Zola is sad to hear that her classmates 100-year-old turtle is missing. Inspired by the sniffer dog, Vesper, who lives next door she unleashes her cousin’s dog, Gigi. Things soon get out of control and Zola forgets her road rules. Will everyone come home safely? Will they find the missing turtle?
Zola and her cousin Alessandro try very hard to be good, but sometimes their plans lead them into trouble. Luckily, they have plenty of friendly people in the neighbourhood to provide guidance and assistance. They are a thriving collaborative community reflecting the diversity of our suburbs.
Melina Marchetta has previously drawn on her own experience of the multicultural experience in Australia, authoring a defining novel more than 20 years ago that resonated with teenagers struggling to come of age in households that were already strained because of tradition and expectations. That novel, Looking For Alibrandi, was made into a feature film and has been included on school booklists continuously since its release.
Melina once again draws on her experience in an Australian-Italian family to show us the intricacies of relationships and the strength of family. Indeed, it was family that inspired this series. Melina’s daughter was a reluctant reader and so Melina wrote this story about characters that her daughter would relate to and recognise, in the hope that it would help her daughter enjoy reading.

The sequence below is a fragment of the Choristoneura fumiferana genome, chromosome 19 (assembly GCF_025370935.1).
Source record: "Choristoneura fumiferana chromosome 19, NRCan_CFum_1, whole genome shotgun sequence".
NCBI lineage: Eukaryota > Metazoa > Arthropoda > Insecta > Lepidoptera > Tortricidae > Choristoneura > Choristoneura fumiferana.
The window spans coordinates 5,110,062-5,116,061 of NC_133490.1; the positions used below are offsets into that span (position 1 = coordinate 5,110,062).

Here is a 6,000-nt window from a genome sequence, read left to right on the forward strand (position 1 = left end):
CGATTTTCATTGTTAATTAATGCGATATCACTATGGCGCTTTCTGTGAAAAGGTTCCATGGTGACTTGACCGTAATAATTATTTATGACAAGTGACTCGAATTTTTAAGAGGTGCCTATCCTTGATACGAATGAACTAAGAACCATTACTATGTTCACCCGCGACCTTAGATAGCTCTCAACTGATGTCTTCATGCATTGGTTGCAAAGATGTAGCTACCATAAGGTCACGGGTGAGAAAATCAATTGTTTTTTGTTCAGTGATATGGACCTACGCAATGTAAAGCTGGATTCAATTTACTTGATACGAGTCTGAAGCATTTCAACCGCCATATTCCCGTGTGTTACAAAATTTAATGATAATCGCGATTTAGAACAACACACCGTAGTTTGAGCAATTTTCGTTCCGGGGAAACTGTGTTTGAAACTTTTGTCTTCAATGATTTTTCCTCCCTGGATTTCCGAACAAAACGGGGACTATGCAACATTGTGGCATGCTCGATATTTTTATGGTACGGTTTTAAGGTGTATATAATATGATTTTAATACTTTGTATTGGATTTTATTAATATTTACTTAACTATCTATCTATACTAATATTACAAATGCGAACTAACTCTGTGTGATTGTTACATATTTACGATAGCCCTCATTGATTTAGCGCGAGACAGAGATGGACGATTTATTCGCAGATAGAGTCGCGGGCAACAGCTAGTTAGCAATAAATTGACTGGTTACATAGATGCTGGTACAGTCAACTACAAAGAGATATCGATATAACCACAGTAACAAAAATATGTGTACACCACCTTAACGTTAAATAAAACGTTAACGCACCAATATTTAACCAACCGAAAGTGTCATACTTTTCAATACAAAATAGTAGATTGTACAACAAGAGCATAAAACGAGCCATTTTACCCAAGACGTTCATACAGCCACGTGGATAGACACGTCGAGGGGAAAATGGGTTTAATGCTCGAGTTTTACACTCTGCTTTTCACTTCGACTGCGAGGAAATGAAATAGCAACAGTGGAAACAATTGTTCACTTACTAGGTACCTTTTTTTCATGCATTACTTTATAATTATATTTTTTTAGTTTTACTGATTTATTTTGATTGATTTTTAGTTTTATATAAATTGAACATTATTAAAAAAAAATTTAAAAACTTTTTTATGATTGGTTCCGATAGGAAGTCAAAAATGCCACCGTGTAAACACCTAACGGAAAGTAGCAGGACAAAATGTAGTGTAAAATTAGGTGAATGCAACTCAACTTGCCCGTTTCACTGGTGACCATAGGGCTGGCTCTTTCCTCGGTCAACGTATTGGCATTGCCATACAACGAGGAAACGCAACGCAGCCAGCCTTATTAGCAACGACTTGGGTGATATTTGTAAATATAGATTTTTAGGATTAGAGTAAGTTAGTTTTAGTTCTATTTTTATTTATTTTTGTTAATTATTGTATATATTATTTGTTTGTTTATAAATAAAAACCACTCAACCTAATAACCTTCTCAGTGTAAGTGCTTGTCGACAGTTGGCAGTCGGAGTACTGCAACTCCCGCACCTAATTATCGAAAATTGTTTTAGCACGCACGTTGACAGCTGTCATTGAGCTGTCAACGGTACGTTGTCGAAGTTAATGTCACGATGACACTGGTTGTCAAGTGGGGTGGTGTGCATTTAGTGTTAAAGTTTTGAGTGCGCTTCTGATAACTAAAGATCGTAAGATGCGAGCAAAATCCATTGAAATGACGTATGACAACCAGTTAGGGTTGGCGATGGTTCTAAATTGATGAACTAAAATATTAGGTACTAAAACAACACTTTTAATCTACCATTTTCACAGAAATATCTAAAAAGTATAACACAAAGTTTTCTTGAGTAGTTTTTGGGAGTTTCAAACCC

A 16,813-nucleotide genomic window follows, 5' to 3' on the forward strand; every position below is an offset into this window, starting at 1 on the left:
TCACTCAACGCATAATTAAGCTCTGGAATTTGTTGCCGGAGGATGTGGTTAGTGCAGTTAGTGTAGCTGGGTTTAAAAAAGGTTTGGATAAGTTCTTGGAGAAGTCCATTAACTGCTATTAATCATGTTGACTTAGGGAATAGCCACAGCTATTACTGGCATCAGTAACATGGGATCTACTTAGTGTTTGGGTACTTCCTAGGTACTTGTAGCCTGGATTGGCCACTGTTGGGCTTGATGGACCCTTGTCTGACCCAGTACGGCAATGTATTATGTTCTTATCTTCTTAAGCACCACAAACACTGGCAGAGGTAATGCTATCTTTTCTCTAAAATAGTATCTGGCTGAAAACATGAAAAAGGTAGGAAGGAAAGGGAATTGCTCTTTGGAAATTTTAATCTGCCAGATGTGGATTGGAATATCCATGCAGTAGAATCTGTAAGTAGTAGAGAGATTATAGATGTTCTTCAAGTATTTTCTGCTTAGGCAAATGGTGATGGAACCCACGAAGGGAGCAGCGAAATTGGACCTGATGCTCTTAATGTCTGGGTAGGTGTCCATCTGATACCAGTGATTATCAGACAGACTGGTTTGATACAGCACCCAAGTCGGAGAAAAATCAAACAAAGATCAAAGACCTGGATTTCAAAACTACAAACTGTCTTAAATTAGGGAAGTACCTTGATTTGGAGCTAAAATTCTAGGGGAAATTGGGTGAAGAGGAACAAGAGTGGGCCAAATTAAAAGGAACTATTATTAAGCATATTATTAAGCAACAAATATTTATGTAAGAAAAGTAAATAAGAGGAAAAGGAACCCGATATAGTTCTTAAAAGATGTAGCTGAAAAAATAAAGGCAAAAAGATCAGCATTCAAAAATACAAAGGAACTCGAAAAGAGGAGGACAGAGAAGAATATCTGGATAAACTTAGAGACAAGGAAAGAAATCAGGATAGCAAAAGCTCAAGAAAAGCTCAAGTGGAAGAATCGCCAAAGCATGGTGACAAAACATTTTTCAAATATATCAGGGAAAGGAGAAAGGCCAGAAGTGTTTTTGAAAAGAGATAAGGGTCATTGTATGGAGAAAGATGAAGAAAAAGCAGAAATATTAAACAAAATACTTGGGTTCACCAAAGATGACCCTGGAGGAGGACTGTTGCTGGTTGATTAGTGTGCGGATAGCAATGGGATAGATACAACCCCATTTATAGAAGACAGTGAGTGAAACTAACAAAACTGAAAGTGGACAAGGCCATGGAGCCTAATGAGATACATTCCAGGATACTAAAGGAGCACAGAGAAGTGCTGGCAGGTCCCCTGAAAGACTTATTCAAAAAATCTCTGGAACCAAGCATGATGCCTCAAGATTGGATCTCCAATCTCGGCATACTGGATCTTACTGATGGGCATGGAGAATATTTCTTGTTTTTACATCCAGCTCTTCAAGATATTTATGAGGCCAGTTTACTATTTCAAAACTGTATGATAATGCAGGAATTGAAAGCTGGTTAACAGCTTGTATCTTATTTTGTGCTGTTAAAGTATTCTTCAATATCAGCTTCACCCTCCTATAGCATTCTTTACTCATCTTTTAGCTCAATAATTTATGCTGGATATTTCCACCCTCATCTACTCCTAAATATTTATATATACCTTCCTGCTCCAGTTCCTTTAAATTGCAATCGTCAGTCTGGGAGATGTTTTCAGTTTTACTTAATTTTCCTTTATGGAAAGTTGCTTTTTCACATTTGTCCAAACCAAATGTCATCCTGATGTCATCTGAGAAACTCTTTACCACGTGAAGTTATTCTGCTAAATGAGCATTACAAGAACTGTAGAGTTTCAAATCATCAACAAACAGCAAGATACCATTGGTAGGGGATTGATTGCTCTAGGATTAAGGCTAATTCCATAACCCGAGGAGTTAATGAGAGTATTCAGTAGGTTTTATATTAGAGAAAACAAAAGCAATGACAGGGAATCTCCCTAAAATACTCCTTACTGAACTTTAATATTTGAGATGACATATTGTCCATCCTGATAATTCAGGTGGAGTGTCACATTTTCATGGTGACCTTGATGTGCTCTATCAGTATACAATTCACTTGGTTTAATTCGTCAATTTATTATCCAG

This book is the third in the series. There will be seven in entirety – one for every day of the week. It is beautifully illustrated by Deb Hudson, and the illustrations are generously placed so that newly independent readers can rely on pictures to assist them with context. I particularly like the delicately designed jacket and the pretty nameplate inside the front cover – little touches that add to the value of book ownership in my view.
There are some lovely scenes in the book that I found particularly charming: reading the street signs on the way to school, dreaming of the delicious afternoon tea treats that the knitting group share, getting to know the neighbour’s dog, and bottling olives. It’s life in the suburbs and it’s vibrant and familiar to many Australian children.
There’s also a lot included that will resonate with contemporary kids, regardless of ethnicity or location. The themes of kindness, compassion, co-operation and community are universal across our diverse society and so I would recommend this book for any reader, boy or girl, aged 6+.